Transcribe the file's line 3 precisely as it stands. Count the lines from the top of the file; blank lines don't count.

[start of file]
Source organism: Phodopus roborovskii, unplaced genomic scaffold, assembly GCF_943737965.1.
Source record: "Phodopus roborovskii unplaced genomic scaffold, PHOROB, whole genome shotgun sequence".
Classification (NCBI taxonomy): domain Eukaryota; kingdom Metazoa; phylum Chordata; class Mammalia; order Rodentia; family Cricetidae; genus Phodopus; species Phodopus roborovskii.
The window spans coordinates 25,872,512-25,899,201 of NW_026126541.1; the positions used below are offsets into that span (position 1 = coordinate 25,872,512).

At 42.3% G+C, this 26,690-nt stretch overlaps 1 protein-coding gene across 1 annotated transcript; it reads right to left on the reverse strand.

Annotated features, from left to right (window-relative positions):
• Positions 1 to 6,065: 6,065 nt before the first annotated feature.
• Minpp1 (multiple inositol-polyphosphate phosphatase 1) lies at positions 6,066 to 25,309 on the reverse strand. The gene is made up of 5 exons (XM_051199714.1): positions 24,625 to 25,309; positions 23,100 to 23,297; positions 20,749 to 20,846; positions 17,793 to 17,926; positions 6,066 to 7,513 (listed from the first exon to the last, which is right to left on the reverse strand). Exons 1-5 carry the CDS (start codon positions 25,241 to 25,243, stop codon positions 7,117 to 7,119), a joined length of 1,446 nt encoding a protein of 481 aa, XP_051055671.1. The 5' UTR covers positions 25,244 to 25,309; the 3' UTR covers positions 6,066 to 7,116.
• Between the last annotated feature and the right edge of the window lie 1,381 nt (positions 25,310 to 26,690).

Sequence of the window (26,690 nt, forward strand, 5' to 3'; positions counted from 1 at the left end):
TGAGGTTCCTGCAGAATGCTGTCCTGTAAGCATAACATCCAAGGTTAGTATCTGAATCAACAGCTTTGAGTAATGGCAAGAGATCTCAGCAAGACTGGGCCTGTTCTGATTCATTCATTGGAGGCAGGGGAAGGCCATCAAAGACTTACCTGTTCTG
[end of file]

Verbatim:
Classification (NCBI taxonomy): domain Eukaryota; kingdom Metazoa; phylum Chordata; class Mammalia; order Rodentia; family Cricetidae; genus Phodopus; species Phodopus roborovskii.